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Boots on Common Ground

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Future Energy Systems PhD students Kylie Heales and Maggie Cascadden.

Future Energy Systems PhD students Kylie Heales and Maggie Cascadden.

Future Energy Systems PhD students Maggie Cascadden and Kylie Heales are researching ways to bring companies and communities together on environmental projects

If an energy company is selling you an environmental solution, are you skeptical of its promises? Your answer probably depends on how much you trust the company and, especially in recent years, trust has not been universal.

Energy companies seeking to meet social and regulatory obligations to reduce their environmental footprint need the support of communities to take action, but even assuming the best solutions are being proposed, community trust isn’t something that can be guaranteed with a budget line-item. Flyers can be dropped, ads can be bought, and consultants can run town halls, but if people in a community don’t feel meaningfully engaged, implementing solutions can be impossible.

As co-lead of the Future Energy Systems Land and Water theme, Alberta School of Business Professor Dev Jennings and his team are working to develop an engagement framework to help companies and communities find common ground. His test case: constructed wetlands.

Naturally-occurring wetlands –– in Alberta, sometimes called sloughs or potholes –– are complex ecosystems that cleanse water, sequester carbon, and promote biodiversity. Environmental engineers at the University of Alberta and elsewhere are working on designs for artificially constructed wetlands that can be customized to decontaminate water affected by energy production.

Unfortunately, wetlands in Alberta can be contentious. For years the provincial government paid farmers to drain them in support of agricultural production, but more recent policies have protected wetlands and even required their restoration. When combined with controversial energy questions and concerns about constructing artificial environments, wetlands promise to stir emotions on many sides.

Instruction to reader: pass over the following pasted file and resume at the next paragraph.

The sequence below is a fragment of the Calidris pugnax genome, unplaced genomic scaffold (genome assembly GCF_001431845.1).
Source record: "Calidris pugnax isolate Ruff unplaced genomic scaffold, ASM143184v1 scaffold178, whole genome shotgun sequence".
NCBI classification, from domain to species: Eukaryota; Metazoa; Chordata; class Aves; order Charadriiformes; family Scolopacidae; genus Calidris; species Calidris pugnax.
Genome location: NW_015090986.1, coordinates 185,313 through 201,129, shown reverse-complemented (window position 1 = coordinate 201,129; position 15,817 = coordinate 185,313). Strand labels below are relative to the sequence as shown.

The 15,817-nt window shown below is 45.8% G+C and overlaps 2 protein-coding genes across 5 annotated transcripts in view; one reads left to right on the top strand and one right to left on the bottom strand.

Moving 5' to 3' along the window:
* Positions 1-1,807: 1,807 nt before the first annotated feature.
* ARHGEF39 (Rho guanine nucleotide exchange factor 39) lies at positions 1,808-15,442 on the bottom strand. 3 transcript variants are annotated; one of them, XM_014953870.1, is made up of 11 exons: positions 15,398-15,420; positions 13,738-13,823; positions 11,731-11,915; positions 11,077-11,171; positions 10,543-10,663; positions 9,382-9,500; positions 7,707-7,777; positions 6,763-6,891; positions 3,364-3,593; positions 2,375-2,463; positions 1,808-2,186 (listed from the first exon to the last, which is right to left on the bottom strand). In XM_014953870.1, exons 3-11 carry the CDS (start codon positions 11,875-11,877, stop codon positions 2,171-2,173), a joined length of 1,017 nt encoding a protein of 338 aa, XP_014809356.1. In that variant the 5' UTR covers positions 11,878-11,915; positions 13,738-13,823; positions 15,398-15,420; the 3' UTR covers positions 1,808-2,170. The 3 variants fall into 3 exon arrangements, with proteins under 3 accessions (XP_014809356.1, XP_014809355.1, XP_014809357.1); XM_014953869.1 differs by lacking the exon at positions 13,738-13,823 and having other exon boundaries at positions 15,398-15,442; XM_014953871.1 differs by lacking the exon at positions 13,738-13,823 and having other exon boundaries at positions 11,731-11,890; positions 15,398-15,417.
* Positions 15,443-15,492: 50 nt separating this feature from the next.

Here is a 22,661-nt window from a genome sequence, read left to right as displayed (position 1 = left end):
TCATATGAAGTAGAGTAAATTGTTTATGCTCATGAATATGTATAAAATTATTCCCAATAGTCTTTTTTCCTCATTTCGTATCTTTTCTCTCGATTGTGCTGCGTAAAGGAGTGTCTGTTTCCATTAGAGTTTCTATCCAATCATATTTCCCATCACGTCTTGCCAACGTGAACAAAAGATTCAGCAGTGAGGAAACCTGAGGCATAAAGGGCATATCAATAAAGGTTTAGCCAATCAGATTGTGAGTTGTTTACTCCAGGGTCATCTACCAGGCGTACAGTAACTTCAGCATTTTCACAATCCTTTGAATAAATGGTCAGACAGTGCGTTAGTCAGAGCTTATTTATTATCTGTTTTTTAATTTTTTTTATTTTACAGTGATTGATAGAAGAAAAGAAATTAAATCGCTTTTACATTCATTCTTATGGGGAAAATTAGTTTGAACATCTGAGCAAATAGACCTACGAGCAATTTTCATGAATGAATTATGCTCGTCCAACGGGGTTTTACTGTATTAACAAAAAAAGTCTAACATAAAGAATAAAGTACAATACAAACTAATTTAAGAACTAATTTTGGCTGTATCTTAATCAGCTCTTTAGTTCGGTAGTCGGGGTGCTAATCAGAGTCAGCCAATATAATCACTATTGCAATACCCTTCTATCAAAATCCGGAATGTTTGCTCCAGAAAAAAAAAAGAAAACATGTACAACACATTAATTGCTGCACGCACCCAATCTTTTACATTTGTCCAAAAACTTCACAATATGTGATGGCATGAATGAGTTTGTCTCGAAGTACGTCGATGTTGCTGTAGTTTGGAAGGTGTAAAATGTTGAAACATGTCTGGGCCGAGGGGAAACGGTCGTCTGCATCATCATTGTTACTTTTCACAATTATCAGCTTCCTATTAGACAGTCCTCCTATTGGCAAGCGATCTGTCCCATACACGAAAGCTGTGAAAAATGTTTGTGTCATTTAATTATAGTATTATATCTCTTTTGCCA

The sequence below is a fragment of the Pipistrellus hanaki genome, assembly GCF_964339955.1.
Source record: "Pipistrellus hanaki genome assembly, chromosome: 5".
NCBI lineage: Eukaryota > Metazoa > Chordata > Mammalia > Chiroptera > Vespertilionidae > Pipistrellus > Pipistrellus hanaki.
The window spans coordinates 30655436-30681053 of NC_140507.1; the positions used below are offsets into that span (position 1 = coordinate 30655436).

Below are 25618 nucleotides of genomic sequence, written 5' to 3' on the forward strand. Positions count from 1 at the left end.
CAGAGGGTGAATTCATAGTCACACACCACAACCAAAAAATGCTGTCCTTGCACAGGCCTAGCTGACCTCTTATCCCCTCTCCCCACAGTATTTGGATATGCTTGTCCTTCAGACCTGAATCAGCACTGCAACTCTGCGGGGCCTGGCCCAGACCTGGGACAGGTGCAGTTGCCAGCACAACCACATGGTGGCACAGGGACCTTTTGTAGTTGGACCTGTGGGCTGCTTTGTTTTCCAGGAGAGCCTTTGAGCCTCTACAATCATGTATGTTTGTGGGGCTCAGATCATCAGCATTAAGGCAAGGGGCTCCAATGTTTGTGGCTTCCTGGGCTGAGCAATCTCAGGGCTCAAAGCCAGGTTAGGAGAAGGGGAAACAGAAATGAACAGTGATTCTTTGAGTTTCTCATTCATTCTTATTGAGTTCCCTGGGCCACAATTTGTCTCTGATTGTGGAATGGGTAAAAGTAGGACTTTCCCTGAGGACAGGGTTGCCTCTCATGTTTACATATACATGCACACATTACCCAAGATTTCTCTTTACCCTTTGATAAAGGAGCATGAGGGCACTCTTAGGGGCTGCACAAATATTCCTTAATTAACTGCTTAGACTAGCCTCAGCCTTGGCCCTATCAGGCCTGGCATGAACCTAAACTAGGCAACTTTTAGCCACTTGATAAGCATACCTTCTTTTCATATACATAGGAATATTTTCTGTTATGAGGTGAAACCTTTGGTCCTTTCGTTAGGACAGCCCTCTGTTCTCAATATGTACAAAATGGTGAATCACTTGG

A framework that companies and communities can adopt to reach consensus about constructed wetlands could be applied to many different types of energy projects, but for it to work it cannot just be theoretical; it must reflect the real experience of people on the ground.

Fortunately, the students who have joined Jennings’ team understand natural resources are always about people –– and know where to go to find common ground.


Trading suits for jeans

Kylie (far right) with her team at the Queensland Farmers' Federation (in suits).

In 2015, Kylie Heales was climbing out of her car among the lush green cotton fields of one of Australia’s richest agricultural regions, roughly two hours outside of Brisbane. She was an advisor for the Queensland Farmers’ Federation, and she was wrangling a delegation of policy experts, researchers and farmers who were working on policy about coal seam gas exploration. Agricultural producers needed a say in energy development in one of the country’s richest croplands, and the best way for them to be heard was obvious to Kylie: ditch suits for jeans and drive decision-makers out to farms for candid conversations.

“Business and policy decisions are based on a constellation of factors,” she explains. “First-hand experience talking to people who work the land, and want to protect the land, can be bright stars in that constellation.”

Having grown up in Mackay –– a coastal Queensland city surrounded by intensive agriculture –– Kylie was at home among the cotton fields. She knew what it was like when the pre-harvest clearing drove anxious rodents into her house and school. She understood the appeal of running cattle on thousands of acres, and how important irrigation was on a continent where water is precious. As a trained economist, she also knew policy could often run against on-the-ground experience, causing strife that could have been avoided by better engagement.